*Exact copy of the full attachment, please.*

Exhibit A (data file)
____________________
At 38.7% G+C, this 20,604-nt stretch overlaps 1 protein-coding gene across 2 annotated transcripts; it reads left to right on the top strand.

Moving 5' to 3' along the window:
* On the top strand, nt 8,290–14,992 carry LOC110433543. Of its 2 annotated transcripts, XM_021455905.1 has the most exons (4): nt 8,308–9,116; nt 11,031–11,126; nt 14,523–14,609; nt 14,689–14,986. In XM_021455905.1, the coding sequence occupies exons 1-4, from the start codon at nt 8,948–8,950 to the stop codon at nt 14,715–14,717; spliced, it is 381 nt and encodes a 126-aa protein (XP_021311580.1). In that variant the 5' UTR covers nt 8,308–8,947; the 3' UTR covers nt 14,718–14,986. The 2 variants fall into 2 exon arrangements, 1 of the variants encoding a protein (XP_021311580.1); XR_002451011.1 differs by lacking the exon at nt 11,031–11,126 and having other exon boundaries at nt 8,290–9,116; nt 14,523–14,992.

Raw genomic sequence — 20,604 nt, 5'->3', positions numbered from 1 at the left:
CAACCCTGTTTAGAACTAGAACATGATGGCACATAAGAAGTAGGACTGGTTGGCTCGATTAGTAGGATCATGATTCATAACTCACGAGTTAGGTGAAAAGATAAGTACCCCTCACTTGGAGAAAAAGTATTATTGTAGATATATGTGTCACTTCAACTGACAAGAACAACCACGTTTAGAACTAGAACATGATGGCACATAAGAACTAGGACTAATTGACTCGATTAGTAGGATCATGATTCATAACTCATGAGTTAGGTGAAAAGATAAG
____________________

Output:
At 38.7% G+C, this 20,604-nt stretch overlaps 1 protein-coding gene across 2 annotated transcripts; it reads left to right on the top strand.

Moving 5' to 3' along the window:
* On the top strand, nt 8,290–14,992 carry LOC110433543. Of its 2 annotated transcripts, XM_021455905.1 has the most exons (4): nt 8,308–9,116; nt 11,031–11,126; nt 14,523–14,609; nt 14,689–14,986. In XM_021455905.1, the coding sequence occupies exons 1-4, from the start codon at nt 8,948–8,950 to the stop codon at nt 14,715–14,717; spliced, it is 381 nt and encodes a 126-aa protein (XP_021311580.1). In that variant the 5' UTR covers nt 8,308–8,947; the 3' UTR covers nt 14,718–14,986. The 2 variants fall into 2 exon arrangements, 1 of the variants encoding a protein (XP_021311580.1); XR_002451011.1 differs by lacking the exon at nt 11,031–11,126 and having other exon boundaries at nt 8,290–9,116; nt 14,523–14,992.

Raw genomic sequence — 20,604 nt, 5'->3', positions numbered from 1 at the left:
CAACCCTGTTTAGAACTAGAACATGATGGCACATAAGAAGTAGGACTGGTTGGCTCGATTAGTAGGATCATGATTCATAACTCACGAGTTAGGTGAAAAGATAAGTACCCCTCACTTGGAGAAAAAGTATTATTGTAGATATATGTGTCACTTCAACTGACAAGAACAACCACGTTTAGAACTAGAACATGATGGCACATAAGAACTAGGACTAATTGACTCGATTAGTAGGATCATGATTCATAACTCATGAGTTAGGTGAAAAGATAAG